Here’s some good news for CIOs: IT spending is expected to grow 6.2% in 2021, according to the researchers at Gartner, who predict worldwide IT spending will hit $3.9 trillion this year, up from $3.7 trillion in 2020. Accelerated digital transformation is driving much of that increase, Gartner says.
Still, no CIO has a blank check. And despite the predicted increase in overall IT spending for this year, IT leaders and advisors say they must continue to carefully watch where their money goes. Plus, 2021’s IT spending growth comes on the heels of 2020’s contraction, making the bump meager compared with budgets pre-pandemic.
“Cost savings remains a huge area of focus right now,” says Ashwin Venkatesan, vice president of the Everest Group, a management consulting firm. He predicts that plenty of CIOs will actually see level-funded budgets this year; not everyone will get a 6.3% bump in spending. According to CIO.com’s 2021 State of the CIO report, only 49% of IT leaders expect their budgets to increase, with 39% remaining level, and 12% preparing for an average decrease of 18%.
Many IT leaders and their advisors say the typical request to do more with less remains in place with the continuing expectation to deliver efficiencies while supporting innovation.
To do all that, CIOs need to have adequate funding and appropriate spending allocations. Yet Venkatesan and others report that many CIOs have a ways to go before they master the complex task of building a great IT budget.
Here, they share 10 budgeting mistakes CIOs should avoid.
Living with limited visibility and granularity
The IT budget has added complexity over the decades, and many CIOs struggle to understand the finer elements of their spending needs. “You see some who don’t have a proper view into their budget. They don’t have the prerequisite visibility,” Venkatesan says.
Often that’s because organizations continue to have islands of technology spending, with those business units or teams controlling their own pockets of cash. Venkatesan equates it to a household in which each member has his or her own accounts, leaving a central accurate accounting of all spending hard to calculate. Such scenarios lead to duplicate costs, overinvestment in some areas, underinvestment in others, and a lack of granularity into where all the money goes.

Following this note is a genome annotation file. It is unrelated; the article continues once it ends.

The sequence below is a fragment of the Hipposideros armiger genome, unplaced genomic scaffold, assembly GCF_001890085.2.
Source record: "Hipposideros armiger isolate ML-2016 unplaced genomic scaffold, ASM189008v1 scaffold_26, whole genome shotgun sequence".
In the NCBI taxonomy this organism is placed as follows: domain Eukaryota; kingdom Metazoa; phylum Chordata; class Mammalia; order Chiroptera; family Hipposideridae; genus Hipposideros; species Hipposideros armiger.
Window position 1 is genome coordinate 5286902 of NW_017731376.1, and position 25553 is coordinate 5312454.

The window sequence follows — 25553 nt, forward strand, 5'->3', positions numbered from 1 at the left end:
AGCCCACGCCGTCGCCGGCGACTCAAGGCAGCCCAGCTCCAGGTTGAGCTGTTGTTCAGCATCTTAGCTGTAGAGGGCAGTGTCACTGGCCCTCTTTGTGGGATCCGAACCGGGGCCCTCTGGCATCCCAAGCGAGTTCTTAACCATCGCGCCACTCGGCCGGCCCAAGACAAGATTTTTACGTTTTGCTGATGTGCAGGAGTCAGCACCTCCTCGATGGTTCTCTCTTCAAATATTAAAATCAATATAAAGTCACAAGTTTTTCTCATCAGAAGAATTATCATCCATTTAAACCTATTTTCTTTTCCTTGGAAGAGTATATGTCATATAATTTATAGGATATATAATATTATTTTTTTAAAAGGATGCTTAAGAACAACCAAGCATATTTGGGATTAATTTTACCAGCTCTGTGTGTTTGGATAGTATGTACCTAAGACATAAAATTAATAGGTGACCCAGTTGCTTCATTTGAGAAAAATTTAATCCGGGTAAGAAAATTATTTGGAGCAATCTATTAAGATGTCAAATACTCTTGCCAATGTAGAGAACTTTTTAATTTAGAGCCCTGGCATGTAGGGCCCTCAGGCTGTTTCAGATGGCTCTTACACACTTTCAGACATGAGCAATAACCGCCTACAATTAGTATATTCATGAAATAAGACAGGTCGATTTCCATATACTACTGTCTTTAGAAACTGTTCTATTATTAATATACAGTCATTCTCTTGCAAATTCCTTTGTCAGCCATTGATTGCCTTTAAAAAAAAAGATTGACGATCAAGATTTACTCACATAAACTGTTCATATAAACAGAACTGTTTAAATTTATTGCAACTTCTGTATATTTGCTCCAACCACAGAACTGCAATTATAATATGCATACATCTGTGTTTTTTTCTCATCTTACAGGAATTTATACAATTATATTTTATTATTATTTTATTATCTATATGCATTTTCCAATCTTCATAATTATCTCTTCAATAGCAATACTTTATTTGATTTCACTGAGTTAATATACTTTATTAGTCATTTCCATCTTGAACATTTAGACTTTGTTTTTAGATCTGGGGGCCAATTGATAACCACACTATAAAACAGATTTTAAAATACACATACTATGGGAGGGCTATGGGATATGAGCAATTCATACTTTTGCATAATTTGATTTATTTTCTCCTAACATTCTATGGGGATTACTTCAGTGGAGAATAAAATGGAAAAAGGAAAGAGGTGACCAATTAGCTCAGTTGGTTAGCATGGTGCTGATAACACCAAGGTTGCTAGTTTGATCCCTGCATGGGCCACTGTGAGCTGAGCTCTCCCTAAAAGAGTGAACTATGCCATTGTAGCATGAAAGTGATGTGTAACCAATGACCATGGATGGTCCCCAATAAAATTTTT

CIOs who have created better visibility into the full scope of IT spending at their enterprise and have developed more granularity into that spending are better able to allocate dollars in the right amount at the right time in the right places, Venkatesan says. “The better the visibility, the more effective you can be in identifying avenues of cost leakage and plugging them,” he adds.
Not capitalize costs where you can
CIOs can often capitalize more of their budgets than they do, says Larry Wolff, founder and CEO of Wolff Strategy Partners. For example, they can often capitalize the salaries for the programmers and developers assigned to building new products instead of leaving such costs within the operating budget.
“I’ve been in many companies where I don’t know if they ever thought about it or knew it was perfectly legal,” Wolff says, noting that the accounting change could help recapture significant dollars at many organizations. The accounting can be complicated, though, so Wolff recommends CIOs and CFOs closely collaborate to get it right.
Capitalizing when it’s not appropriate
On the other hand, CIOs could get caught capitalizing expenses that shouldn’t be or failing to shift capitalized costs to operating costs when required. “If you have five or six people going from development to maintenance and support, you’re talking five figures in that shift, possibly 10s of thousands of dollars monthly,” says Kevin Haber, CFO and senior consultant at the management consulting company Swingtide. “And it can turn ugly in terms of where that money is going to come from when the shift is not [planned for].”
Haber advises executives to increase communication about the timing and spending planned for active projects to avoid such problems. He cautions: “You need a much better review process of the current projects and planned projects that will be started or completed in the budget year. You’ve got to understand where they’re going to be and when they’ll be completed, what the costs are, and who will take over the budget and whether they’ll have enough.”
Not capturing all expected costs
Experts say they have a catalog of costs that CIOs can and do miss, meaning those expenses don’t get calculated into their budgets. For example, they say CIOs often don’t plan for taxes for purchases, build in temporary-labor costs, or remember midyear increases in service contracts.
“You don’t want to get halfway through the year and realize you don’t have the budget to finish. It drives accounting crazy when you come back with costs bigger than proposed,” Wolff says, adding that such scenarios can hurt a CIO’s ability to establish trust and credibility with their C-suite colleagues. Better to be diligent about adding up those incidentals when building the budget than be left scraping for the money later when the bills come due.
Shifting costs (and thinking you’re saving money)